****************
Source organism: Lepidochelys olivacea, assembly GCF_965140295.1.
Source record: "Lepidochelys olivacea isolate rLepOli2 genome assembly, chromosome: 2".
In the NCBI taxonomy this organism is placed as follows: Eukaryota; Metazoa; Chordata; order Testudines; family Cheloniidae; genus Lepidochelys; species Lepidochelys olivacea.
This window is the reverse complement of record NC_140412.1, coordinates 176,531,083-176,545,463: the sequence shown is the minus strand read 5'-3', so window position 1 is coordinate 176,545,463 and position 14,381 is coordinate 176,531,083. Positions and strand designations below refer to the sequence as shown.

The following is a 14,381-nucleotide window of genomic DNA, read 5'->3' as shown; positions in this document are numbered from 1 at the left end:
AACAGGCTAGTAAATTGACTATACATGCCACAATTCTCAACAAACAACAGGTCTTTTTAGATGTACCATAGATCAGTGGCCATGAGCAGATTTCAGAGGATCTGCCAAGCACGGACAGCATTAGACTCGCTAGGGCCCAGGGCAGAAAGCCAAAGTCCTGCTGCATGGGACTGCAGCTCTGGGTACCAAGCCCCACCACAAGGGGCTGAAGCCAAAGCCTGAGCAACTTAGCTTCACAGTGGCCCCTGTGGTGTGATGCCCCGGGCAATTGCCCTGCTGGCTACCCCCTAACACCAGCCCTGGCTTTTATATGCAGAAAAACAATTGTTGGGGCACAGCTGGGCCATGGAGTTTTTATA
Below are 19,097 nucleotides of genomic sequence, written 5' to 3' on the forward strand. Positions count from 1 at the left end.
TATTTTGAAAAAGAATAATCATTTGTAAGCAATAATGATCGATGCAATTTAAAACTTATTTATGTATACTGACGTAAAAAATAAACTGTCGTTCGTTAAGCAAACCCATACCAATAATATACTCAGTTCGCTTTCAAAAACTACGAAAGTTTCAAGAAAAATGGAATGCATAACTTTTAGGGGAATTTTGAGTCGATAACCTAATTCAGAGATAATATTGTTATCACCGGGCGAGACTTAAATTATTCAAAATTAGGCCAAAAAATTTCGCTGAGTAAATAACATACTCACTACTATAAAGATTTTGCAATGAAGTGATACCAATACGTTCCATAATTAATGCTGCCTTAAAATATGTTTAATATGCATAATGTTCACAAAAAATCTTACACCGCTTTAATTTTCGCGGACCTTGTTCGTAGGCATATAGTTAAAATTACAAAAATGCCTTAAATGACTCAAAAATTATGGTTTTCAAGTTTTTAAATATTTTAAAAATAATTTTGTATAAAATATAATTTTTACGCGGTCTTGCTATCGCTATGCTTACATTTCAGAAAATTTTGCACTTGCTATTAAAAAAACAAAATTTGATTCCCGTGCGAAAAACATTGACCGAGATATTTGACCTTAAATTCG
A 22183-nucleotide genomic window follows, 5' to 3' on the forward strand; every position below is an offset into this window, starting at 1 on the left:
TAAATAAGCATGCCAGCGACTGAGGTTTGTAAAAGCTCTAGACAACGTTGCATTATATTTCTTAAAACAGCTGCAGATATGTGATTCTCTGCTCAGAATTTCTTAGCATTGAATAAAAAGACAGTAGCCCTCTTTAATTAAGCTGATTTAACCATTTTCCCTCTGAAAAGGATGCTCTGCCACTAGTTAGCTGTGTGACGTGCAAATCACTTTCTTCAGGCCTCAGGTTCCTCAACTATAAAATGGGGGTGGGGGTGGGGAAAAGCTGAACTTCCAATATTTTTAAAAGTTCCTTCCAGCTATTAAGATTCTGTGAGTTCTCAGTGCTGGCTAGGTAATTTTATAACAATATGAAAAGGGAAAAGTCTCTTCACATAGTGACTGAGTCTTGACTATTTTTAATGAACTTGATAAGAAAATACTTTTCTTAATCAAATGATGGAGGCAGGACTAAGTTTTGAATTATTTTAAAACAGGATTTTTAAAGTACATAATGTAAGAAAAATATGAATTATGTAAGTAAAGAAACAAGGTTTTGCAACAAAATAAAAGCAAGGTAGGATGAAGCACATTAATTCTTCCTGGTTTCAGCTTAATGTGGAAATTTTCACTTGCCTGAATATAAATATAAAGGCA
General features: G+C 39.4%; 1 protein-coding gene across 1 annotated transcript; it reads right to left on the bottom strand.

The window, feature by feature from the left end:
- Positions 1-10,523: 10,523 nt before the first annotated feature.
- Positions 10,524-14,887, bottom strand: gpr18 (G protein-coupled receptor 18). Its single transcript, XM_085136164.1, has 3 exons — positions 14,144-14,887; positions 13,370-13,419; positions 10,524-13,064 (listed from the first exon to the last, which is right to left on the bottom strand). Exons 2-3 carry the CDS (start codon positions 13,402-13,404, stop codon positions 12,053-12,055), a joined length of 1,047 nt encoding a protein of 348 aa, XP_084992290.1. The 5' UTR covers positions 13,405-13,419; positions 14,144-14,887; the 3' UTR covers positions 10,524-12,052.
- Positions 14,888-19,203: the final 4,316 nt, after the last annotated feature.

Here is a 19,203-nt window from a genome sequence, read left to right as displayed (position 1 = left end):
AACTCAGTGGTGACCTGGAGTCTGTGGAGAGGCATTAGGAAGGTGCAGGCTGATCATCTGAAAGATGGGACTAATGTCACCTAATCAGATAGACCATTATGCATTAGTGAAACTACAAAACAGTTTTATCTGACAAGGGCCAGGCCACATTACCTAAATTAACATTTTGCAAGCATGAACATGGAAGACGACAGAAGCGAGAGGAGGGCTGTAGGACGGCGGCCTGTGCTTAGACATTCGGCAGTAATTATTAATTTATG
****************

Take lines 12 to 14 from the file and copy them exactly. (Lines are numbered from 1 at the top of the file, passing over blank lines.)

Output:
The window, feature by feature from the left end:
- Positions 1-10,523: 10,523 nt before the first annotated feature.
- Positions 10,524-14,887, bottom strand: gpr18 (G protein-coupled receptor 18). Its single transcript, XM_085136164.1, has 3 exons — positions 14,144-14,887; positions 13,370-13,419; positions 10,524-13,064 (listed from the first exon to the last, which is right to left on the bottom strand). Exons 2-3 carry the CDS (start codon positions 13,402-13,404, stop codon positions 12,053-12,055), a joined length of 1,047 nt encoding a protein of 348 aa, XP_084992290.1. The 5' UTR covers positions 13,405-13,419; positions 14,144-14,887; the 3' UTR covers positions 10,524-12,052.